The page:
19 Oct

Deadliest days on NJ highways

Posted by :Koles Burke

With the winter months and more dangerous driving conditions on our roads, ice, black ice, snow, freezing rain, there are more chances for car accidents. As a lawyer who handles many car accident cases in New Jersey, I have noticed over the years that it seems that the winter months have more bad accidents on our roads, such as the New Jersey Turnpike, the Pulaski Skyway, Route 3, and the Garden State Parkway to name a few. I did some research today and checked with the United States Department of Transportation. Their website contained a detailed analysis of highway crash data over the last four decades. As a lawyer who handles these types of cases, including fatal car accidents, I found the results of the study very interesting.

Here is the link: http://www-nrd.nhtsa.dot.gov/Pubs/809855.pdf. It’s a 2005 study from DOT based on data from 1978 to 2002.

Some of the findings of the report are that the four deadliest days on our highways are July 3rd, July 4th, December 23rd and December 25th. Holiday shopping and alcohol consumption likely factor in to the two December dates. The July dates are attributable to both more motorists travelling more miles on our highways and accidents caused by drunk drivers. For pedestrians, the three most dangerous days with the most fatalities are July 4th, October 31st and January 1st. Halloween trick or treating children are especially at risk. Young children are especially vulnerable when hit by motor vehicles. I have previously blogged about that and the importance of keeping our kids safe in New Jersey by making sure to watch them closely on Halloween and make sure they have reflective clothing on while crossing streets to alert drivers of their presence. Also, in my estimation, alcohol related accidents and increased number of miles being driven by motorists account for the increased amount of pedestrian fatalities, too.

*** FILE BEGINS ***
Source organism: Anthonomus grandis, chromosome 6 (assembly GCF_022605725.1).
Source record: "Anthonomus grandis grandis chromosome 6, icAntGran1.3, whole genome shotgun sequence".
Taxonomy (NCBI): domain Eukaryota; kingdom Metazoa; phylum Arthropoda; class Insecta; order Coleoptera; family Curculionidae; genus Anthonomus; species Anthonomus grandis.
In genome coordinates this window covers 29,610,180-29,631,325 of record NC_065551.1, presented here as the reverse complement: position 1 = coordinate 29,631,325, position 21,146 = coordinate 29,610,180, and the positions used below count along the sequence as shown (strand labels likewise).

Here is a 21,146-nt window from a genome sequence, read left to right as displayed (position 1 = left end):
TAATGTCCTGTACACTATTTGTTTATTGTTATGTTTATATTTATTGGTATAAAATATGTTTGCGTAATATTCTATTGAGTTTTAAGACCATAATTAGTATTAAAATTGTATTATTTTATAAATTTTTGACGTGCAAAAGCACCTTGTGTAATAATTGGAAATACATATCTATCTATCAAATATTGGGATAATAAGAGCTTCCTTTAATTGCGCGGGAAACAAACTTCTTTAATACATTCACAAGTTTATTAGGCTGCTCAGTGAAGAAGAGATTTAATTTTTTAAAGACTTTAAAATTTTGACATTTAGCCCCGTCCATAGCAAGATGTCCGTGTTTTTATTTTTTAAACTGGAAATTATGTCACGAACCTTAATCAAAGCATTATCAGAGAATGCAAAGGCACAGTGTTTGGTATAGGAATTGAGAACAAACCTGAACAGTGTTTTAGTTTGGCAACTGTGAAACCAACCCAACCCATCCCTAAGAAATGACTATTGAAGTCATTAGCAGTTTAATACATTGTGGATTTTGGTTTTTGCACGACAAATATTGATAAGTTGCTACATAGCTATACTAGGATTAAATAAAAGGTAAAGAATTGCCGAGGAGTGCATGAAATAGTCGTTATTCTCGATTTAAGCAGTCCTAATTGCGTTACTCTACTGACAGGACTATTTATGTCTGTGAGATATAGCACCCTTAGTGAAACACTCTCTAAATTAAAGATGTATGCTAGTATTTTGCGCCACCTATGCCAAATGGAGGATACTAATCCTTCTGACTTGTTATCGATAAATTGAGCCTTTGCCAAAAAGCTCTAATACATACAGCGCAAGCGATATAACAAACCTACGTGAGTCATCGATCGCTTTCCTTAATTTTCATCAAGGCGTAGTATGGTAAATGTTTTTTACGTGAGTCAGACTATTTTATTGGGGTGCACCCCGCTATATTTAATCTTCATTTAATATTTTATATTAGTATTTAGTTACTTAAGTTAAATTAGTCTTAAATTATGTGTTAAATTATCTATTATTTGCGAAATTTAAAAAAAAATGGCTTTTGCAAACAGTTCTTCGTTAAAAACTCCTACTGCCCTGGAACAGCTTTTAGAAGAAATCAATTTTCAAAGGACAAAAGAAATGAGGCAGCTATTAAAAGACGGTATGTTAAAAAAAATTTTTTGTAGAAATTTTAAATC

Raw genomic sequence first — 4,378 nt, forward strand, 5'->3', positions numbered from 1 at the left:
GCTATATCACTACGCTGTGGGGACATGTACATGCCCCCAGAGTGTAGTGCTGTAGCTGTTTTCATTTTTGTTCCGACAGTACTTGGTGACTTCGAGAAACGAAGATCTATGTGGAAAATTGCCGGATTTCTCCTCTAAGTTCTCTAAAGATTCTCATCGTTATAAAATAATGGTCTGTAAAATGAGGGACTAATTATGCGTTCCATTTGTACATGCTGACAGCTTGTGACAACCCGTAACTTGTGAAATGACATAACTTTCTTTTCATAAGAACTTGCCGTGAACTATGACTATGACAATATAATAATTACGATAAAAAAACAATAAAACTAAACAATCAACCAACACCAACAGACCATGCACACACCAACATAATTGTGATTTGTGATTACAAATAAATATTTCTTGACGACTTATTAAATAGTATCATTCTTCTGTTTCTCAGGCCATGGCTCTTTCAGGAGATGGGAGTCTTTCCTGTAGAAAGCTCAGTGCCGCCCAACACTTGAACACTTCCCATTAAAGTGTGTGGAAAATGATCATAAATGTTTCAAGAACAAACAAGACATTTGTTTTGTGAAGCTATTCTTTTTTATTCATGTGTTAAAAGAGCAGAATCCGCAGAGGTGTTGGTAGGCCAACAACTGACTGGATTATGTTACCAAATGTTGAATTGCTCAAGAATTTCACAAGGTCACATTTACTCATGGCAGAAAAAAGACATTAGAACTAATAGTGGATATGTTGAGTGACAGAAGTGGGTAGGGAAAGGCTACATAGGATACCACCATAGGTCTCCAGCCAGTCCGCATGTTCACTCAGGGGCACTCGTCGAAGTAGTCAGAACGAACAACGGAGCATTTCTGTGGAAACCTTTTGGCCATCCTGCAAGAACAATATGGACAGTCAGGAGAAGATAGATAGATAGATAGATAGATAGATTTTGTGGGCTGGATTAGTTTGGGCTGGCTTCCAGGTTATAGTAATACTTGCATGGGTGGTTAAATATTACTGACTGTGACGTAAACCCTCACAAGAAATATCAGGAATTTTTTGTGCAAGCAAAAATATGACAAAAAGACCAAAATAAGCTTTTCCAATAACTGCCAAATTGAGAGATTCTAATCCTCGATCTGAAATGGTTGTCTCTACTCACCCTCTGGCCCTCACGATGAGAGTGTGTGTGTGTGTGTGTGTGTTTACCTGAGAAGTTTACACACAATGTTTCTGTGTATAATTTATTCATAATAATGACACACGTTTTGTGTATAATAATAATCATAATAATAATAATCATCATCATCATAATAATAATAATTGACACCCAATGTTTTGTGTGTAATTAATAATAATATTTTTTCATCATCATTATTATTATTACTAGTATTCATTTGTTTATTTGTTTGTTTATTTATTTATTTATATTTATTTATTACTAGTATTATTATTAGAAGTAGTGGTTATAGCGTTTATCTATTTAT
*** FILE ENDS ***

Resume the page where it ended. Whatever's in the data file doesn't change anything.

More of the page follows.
Its cliché, but we sometimes hear about “not being a holiday statistic” on the road, but the data shows the increased risks for pedestrians and drivers on our highways, so keep safe.

John Burke, Attorney, Jersey City, New Jersey

Leave a Reply

Your email address will not be published. Required fields are marked *